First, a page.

- Act like an independent scholar. You are a scholar. This will not change. Even if you start tow work somewhere else entirely, you bring your analytical and critical skills to the floor. Maybe you need a part-time job to get by, or maybe you need to teach somewhere else. Don’t feel bad about this. You can still participate in the community. You draw this line. Maybe you have more time on your hands, hopefully, and can finally get around to that article that you have been meaning to write. Now that you are not employed by a university, you can do those things that you think a public intellectual should do, and that are not ranked highly by your university. Blog, write book reviews, publish open-access essays, tweet, and write popular articles – your university probably looked down on all of that, but these are the activities that will build your network, and make you feel like you belong.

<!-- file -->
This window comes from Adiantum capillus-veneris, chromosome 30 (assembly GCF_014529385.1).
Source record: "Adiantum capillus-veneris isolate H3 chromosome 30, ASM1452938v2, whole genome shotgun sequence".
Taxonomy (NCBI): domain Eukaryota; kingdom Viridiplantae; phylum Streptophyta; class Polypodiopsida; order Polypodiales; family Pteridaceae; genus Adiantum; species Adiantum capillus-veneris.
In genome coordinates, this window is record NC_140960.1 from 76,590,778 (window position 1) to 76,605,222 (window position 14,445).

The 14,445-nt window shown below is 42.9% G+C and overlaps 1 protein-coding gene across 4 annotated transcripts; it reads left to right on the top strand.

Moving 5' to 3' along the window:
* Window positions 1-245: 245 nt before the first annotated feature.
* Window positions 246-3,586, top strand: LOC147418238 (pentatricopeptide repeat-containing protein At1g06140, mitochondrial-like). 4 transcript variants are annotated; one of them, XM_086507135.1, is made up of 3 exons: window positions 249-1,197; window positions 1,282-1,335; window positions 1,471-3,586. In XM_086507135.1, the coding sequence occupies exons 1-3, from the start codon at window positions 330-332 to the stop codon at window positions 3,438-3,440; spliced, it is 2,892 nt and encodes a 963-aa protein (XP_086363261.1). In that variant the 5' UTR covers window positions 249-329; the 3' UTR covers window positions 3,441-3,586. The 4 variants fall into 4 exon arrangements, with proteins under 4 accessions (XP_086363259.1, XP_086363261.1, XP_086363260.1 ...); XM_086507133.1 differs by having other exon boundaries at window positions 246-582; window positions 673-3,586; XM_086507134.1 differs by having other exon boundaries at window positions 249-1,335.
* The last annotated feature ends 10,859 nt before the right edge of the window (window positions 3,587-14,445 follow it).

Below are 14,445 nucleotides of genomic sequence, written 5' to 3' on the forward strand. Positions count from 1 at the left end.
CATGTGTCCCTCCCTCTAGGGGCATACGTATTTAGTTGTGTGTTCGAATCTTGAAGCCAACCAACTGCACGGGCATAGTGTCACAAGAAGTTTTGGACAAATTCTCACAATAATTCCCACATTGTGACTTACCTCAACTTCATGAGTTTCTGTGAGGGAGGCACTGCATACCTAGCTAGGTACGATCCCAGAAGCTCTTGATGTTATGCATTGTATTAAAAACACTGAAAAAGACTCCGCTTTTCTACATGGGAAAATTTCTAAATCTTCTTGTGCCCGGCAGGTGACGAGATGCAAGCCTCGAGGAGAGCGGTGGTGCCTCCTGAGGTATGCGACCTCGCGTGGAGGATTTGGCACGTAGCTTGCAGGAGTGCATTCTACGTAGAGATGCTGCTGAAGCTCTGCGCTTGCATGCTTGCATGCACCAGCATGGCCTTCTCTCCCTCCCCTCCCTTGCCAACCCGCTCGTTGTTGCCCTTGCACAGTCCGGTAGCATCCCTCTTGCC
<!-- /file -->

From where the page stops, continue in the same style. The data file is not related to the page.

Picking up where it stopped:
- Listen to your colleagues. Times are hard, yes, but whenever I talk to seniors I hear that they too have been unemployed frequently. In fact, some of the scholars that I look up to most – with excellent books, inspiring talks, and lots of charisma – have told me horrible stories. How they were dismissed because of their disciplines, or because they taught in liberal universities or “improper systems” (like the problem-based learning system that I taught in for years). We all go through this. Try to get in touch with people that you haven’t met yet. Ask colleagues that you trust, and also like you personally, to help you out. Don’t listen to your mom.